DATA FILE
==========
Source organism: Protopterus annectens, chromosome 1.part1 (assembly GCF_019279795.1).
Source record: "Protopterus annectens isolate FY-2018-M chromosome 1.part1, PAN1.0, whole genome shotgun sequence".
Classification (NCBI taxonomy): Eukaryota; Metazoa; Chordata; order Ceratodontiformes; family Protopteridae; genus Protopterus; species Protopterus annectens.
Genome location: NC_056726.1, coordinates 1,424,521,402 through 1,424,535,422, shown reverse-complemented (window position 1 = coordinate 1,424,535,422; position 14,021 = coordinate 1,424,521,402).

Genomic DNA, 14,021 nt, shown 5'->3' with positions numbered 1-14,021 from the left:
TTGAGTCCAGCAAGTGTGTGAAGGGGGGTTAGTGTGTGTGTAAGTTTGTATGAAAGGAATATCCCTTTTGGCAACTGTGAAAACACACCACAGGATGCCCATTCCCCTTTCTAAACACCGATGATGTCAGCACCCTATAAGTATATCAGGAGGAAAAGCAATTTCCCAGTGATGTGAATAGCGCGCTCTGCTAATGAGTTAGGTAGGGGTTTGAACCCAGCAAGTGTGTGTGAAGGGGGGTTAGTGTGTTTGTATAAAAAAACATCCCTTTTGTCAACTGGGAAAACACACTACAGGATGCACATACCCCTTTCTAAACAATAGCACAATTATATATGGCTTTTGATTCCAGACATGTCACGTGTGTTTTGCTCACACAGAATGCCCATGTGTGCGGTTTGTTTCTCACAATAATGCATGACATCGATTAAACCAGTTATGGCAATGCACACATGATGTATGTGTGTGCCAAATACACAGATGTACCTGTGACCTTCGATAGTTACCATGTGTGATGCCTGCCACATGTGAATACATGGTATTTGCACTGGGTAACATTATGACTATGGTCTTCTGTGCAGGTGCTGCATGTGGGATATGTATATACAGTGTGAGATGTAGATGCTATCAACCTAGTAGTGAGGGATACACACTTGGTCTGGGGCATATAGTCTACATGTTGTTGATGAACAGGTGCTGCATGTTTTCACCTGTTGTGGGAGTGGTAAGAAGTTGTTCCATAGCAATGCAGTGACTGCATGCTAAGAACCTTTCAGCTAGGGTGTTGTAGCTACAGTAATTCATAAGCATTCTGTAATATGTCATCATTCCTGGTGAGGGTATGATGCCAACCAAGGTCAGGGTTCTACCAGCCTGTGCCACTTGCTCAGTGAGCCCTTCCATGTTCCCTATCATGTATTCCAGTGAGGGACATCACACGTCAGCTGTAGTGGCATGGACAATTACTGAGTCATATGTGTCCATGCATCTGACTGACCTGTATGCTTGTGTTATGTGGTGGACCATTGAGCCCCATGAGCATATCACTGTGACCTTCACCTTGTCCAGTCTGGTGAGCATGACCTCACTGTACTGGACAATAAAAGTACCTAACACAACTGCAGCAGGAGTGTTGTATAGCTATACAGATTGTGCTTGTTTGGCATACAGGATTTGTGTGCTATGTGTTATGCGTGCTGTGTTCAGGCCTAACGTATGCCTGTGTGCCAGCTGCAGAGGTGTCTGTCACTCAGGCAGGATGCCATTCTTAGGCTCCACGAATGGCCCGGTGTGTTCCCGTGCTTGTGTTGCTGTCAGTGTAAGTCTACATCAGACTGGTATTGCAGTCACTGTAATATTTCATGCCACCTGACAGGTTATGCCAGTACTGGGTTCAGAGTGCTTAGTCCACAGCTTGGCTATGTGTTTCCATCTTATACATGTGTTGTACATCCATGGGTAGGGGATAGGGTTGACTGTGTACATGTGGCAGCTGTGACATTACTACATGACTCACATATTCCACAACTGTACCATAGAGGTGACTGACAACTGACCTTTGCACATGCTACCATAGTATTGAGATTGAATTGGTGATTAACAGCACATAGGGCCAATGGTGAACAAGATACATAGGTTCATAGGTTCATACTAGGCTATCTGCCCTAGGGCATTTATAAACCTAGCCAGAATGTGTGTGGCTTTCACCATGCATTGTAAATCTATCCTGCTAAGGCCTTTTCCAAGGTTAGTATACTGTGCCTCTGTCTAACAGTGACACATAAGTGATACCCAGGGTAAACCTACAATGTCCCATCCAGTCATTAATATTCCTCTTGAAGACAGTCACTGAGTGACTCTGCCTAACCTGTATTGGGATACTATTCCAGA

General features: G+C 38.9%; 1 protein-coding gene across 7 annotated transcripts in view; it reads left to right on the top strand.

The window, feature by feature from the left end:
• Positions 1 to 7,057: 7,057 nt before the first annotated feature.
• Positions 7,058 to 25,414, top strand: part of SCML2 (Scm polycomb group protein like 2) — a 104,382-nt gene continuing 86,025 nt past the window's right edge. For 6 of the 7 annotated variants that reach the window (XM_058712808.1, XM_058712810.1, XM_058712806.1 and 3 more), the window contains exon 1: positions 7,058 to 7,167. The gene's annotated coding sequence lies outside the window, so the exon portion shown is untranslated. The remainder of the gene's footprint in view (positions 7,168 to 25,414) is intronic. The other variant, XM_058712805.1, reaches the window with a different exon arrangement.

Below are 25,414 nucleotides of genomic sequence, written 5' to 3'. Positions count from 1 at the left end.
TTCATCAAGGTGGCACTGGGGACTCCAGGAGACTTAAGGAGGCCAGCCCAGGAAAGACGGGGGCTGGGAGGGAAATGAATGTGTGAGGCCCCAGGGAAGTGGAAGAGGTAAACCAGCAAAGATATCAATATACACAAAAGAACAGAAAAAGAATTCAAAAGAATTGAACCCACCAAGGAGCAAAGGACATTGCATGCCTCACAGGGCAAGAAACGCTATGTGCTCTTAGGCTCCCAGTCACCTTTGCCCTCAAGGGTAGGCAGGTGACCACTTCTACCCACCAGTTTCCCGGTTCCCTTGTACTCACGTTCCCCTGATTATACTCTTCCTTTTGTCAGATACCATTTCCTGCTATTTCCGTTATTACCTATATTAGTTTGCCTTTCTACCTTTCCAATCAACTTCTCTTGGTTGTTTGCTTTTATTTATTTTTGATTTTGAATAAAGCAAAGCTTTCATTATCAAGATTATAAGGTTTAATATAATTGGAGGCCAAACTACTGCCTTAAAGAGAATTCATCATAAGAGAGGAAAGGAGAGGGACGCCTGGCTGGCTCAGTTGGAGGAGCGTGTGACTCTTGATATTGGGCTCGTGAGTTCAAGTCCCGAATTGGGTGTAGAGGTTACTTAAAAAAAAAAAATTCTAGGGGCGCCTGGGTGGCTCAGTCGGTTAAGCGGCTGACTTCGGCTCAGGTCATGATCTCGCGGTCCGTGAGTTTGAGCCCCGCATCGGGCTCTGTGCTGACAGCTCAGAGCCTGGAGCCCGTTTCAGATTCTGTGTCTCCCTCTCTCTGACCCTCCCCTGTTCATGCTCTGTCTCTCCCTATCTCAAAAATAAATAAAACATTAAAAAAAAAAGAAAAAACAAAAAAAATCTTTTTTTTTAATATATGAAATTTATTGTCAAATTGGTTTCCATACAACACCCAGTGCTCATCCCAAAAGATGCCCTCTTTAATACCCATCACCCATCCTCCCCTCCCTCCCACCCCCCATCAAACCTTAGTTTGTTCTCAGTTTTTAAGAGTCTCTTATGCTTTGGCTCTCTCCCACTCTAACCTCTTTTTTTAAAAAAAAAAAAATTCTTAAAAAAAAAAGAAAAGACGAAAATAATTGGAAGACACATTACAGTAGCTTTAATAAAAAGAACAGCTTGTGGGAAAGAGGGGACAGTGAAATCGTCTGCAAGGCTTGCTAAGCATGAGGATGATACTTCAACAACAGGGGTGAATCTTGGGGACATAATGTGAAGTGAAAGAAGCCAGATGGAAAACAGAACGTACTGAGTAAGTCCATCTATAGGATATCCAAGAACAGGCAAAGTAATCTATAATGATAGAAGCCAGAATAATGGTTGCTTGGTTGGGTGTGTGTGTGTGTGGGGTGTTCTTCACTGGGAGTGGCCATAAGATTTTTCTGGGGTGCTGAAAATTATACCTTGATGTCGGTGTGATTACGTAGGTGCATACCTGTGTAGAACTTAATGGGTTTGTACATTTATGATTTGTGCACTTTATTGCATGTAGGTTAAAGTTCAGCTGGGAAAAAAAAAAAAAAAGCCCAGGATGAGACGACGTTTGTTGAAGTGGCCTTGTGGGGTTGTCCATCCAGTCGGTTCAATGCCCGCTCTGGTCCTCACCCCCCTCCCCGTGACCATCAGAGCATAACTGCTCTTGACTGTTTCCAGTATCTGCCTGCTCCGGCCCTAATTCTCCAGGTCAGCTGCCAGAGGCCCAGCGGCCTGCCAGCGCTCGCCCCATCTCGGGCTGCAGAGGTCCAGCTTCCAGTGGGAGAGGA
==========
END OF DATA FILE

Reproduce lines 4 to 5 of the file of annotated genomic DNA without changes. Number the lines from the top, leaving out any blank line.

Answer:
Genome location: NC_056726.1, coordinates 1,424,521,402 through 1,424,535,422, shown reverse-complemented (window position 1 = coordinate 1,424,535,422; position 14,021 = coordinate 1,424,521,402).

Genomic DNA, 14,021 nt, shown 5'->3' with positions numbered 1-14,021 from the left: